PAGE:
During the meeting, the Board heard from several representatives of key populations on a variety of issues, including ensuring respect and dignity in the use of terminology, funding and support and meaningful consultation with civil society, respect for human rights and gender equality. In addition, concerns were raised about the specific and increased needs of displaced people in humanitarian settings and of people in prison settings.

Sidibé invited the First Lady of Panama and UNAIDS Special Ambassador for AIDS in Latin America, Lorena Castillo de Varela, to present her groundbreaking work on zero discrimination to the Board.

On the final day of the meeting, the Board participated in a thematic session on ending tuberculosis (TB) and AIDS. Around 10 million new cases of TB occur every year and TB remains the leading cause of death among people living with HIV, accounting for one in every three AIDS-related deaths. The participants discussed the urgent need to scale up joint efforts to address the dual, intertwined epidemics of TB and HIV.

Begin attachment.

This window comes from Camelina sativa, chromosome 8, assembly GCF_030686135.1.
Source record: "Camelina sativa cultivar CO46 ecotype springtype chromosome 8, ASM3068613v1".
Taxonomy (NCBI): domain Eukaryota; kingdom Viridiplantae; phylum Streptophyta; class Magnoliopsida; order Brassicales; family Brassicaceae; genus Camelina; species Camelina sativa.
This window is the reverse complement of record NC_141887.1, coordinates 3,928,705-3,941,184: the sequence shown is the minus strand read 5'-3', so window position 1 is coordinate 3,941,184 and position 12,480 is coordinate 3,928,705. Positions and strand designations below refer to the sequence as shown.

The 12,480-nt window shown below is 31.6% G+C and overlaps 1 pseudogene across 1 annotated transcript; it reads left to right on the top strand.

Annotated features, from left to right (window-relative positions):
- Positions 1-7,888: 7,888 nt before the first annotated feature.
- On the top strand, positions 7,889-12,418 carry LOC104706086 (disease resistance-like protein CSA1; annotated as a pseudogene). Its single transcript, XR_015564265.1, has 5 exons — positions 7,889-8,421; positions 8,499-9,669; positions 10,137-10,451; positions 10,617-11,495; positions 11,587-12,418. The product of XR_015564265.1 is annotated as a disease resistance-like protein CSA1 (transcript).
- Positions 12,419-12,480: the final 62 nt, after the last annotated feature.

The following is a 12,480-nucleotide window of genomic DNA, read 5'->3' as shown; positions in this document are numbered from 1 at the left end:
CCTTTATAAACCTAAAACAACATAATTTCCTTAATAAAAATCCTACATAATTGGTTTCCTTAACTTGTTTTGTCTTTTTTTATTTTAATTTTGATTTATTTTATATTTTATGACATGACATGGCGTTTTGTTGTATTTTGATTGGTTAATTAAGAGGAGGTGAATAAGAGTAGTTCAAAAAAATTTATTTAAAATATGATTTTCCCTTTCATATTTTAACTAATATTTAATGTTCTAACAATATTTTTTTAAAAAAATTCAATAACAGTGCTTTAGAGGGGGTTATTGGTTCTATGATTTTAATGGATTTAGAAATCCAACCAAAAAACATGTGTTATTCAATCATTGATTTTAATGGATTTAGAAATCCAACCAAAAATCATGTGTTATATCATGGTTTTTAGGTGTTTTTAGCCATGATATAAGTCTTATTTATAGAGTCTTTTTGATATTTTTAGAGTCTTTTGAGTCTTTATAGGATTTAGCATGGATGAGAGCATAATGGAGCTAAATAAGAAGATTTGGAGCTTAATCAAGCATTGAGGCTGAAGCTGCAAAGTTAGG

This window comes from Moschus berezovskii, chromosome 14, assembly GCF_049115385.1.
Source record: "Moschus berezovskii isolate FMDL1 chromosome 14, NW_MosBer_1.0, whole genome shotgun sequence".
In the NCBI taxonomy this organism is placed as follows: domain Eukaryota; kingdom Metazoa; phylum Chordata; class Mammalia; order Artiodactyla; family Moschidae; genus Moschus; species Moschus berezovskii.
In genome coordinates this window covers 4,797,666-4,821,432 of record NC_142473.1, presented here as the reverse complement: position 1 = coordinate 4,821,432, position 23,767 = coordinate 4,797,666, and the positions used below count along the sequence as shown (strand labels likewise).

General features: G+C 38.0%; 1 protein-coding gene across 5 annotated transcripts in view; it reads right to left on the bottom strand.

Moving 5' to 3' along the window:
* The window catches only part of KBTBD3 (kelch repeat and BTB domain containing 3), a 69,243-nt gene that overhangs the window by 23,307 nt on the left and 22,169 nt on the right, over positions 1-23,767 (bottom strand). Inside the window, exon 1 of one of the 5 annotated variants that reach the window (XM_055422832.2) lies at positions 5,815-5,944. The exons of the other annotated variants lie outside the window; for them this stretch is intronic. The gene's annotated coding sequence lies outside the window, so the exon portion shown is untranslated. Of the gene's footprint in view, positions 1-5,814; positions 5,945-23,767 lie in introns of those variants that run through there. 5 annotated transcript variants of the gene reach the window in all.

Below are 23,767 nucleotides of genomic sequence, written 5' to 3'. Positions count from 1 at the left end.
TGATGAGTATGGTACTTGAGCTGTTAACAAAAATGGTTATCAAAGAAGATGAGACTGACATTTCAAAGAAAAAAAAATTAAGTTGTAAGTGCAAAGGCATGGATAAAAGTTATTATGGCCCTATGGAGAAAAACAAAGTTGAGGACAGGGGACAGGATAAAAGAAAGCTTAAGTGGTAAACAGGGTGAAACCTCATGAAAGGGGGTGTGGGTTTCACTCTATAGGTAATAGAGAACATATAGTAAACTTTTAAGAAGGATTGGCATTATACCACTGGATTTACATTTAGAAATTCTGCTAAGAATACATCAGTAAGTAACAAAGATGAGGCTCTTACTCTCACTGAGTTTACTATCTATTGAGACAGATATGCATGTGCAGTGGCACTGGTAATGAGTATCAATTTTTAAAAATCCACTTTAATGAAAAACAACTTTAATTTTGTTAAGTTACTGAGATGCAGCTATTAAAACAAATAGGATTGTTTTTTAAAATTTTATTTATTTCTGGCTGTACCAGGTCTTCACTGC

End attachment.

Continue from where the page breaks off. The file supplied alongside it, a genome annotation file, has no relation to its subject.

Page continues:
Representatives of United Nations Member States, international organizations, civil society and nongovernmental organizations attended the three-day meeting, which was chaired by Anna Wechsberg, Policy Director for the Department for International Development of the United Kingdom of Great Britain and Northern Ireland, with Cui Li, Vice-Minister of National Health and Family, China, serving as Vice-Chair and Algeria as Rapporteur.